No more than 100 University workers will be laid off before departmental operating budgets are finalized, Vice President for Human Resources and Administration Michael Peel said.

With over 75 University staff laid off so far, the projected $100 million budget gap has yielded one of the largest rounds of layoffs in University history. Still, several departments have yet to hand in their budget details, and some department managers said that as the economy continues to tank, they may be forced to lay off additional employees and pursue other cost-cutting strategies.

It could have been worse: Although original projections indicated that up to 300 workers would be laid off, University officials worked to prevent involuntary layoffs by eliminating jobs through attrition and accepting voluntary layoffs. Peel confirmed earlier this month that an “overwhelming majority” of jobs were cut through leaving vacant positions unfilled. About 30 to 40 percent of the layoffs are voluntary, Peel said, noting that some of these affected workers chose to retire early or decided to pursue other careers.

The last time the University enacted large-scale layoffs was in March 2004, when University officials announced that they had laid off 76 employees to make 5 percent cuts in staff expenses. At the time, clerical and technical employees were disproportionately affected. About 60 percent of the almost 8,000 staff were maintenance and professional workers, but only 50 percent of the 76 layoffs that year came from that division of the workforce. The rest of the layoffs were members of Local 34, Yale’s union that represents more than 90 percent of the University’s clerical and technical staff.

Although Peel did not have specific details readily available, he said he expects this year’s set of layoffs to mirror workforce ratios — “as it should be,” he said.

The exact ratios have yet to be determined, as departments such as the Athletics Department have yet to submit their budget strategies. Athletics Director Thomas Beckett said the University expects a finalized budget by the second week of May: “It’s a work in progress,” he said.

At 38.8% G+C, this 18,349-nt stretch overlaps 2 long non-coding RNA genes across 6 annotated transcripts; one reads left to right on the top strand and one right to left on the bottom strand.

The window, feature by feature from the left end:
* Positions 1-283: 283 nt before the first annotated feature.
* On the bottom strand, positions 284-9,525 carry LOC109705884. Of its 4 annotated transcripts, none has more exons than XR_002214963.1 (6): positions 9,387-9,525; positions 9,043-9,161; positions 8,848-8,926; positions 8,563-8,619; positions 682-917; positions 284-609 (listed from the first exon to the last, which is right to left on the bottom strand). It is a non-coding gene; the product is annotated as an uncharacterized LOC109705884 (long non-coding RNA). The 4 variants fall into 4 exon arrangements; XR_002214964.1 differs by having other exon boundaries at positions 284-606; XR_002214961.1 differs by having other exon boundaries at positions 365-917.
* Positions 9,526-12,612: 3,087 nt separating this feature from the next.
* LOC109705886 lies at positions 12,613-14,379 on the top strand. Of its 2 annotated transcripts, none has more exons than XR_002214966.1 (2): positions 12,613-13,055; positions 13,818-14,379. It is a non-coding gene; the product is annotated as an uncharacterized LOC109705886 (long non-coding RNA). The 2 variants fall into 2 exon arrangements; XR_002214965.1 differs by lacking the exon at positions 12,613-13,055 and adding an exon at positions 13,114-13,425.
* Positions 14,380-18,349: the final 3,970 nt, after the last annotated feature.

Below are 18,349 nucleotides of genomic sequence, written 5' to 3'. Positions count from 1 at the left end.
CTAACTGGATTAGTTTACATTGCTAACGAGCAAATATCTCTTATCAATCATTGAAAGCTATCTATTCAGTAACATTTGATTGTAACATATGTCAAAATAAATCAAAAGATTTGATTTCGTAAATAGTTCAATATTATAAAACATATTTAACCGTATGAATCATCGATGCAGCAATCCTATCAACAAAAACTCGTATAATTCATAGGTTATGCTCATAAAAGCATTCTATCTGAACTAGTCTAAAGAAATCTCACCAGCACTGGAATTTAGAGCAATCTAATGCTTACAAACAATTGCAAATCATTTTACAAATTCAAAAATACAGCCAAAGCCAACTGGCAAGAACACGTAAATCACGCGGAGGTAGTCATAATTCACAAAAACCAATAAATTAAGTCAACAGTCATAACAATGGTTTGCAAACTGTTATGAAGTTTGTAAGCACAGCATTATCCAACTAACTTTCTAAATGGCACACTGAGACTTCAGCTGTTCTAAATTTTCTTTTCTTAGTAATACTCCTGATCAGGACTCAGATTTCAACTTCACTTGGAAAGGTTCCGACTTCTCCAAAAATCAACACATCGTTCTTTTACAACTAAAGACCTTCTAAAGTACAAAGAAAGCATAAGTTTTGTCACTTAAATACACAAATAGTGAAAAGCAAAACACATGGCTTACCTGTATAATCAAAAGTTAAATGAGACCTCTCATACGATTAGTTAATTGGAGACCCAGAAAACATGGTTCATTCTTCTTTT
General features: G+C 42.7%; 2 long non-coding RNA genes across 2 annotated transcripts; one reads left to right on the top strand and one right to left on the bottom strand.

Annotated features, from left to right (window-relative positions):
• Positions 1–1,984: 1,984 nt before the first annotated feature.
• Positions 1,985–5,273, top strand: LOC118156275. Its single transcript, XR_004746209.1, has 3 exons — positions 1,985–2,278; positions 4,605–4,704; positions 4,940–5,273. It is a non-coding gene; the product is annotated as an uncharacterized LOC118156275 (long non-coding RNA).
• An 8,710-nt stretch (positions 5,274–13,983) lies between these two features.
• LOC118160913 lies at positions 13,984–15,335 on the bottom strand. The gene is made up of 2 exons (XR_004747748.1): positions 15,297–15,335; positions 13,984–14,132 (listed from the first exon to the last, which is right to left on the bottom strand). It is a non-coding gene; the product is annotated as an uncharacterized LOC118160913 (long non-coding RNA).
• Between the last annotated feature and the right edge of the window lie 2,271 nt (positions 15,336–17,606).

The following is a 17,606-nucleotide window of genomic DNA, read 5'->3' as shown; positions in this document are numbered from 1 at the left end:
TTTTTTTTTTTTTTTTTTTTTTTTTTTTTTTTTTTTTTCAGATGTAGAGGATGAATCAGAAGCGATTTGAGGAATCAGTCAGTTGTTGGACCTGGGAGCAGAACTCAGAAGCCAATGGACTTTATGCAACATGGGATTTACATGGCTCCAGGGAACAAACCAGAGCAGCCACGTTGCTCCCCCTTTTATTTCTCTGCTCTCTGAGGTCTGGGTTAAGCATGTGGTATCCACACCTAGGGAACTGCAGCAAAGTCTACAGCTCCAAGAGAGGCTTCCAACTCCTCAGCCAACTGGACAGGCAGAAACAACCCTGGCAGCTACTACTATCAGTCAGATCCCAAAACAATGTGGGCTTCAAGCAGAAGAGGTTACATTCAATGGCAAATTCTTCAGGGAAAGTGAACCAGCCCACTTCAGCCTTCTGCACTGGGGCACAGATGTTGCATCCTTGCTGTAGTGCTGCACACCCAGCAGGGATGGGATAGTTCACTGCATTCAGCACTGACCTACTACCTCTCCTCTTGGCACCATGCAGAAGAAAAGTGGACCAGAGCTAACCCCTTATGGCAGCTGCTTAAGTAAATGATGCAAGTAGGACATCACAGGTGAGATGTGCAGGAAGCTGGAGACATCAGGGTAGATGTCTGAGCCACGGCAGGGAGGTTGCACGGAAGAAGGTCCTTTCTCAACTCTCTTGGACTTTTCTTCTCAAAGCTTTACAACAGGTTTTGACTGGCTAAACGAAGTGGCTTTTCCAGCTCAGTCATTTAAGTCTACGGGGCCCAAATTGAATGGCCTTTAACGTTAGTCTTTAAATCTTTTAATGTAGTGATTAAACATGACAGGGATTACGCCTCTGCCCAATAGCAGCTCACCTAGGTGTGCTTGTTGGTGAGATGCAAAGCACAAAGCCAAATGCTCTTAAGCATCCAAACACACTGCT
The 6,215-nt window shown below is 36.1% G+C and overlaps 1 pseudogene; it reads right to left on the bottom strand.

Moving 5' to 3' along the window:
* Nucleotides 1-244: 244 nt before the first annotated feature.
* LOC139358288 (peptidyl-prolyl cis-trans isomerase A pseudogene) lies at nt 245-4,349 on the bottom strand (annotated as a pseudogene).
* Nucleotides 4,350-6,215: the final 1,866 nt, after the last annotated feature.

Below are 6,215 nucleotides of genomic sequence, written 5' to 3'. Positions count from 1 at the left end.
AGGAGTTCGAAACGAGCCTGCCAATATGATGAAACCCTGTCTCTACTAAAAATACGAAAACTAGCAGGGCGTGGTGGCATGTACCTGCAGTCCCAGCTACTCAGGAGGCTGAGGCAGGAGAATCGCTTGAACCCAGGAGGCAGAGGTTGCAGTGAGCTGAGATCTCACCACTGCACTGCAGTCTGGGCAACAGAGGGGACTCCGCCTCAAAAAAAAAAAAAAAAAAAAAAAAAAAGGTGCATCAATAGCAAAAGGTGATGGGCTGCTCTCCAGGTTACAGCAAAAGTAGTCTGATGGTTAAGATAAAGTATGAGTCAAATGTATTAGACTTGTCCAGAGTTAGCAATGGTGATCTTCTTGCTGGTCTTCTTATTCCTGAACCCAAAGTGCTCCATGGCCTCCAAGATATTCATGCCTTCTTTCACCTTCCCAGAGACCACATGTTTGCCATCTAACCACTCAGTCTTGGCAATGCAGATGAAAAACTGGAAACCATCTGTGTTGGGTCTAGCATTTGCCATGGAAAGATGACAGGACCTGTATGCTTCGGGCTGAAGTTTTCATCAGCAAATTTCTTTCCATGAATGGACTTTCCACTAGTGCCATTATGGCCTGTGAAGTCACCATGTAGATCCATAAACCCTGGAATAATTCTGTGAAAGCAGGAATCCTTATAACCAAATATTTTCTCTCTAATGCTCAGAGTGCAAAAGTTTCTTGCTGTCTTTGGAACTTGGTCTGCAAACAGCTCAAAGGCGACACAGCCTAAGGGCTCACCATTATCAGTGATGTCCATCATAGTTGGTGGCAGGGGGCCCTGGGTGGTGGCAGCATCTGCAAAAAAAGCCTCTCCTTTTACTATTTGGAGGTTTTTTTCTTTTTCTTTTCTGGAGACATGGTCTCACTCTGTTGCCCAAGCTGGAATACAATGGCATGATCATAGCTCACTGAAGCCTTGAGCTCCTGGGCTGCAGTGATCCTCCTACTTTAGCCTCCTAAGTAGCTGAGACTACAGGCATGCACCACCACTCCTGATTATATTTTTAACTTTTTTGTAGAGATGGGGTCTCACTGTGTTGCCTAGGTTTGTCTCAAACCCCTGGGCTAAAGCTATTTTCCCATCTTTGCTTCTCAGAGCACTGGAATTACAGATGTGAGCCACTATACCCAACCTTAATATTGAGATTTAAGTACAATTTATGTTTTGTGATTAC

At University Health Services, despite reducing casual work and eliminating vacant positions, officials still were forced to lay off one manager in the maintenance and professional division and one Local 34 employee, YUHS Director Paul Genecin said last week.

Genecin added that University officials may lay off additional employees and turn to so-far-unused cost-saving strategies in the near future, “if things look too bleak on the economic horizon” for fiscal year 2010.

One such new strategy University officials are considering is a retirement incentive program. But Peel told the News last week that officials ultimately decided against pursuing the program because it could burden the University with additional expenses.

“Since we have so many small organizations within the University, those who elected to take early retirement incentives invariably needed to be replaced, costing money not only for the early retirement incentives but also for the recruiting and disruption costs,” he said.

Peel added that on a case-by-case basis, some workers who took an early retirement were offered severance pay in addition to retirement benefits. He explained that the additional pay would be offered if the retirement would save a manager from laying off an employee. The combination of the severance pay and retirement benefits, Peel said, would be of comparable cost to a retirement incentive.

Layoffs are just one of many strategies University officials are using to balance its budget, including double-sided printing and cutting down on food and beverage supplies in offices.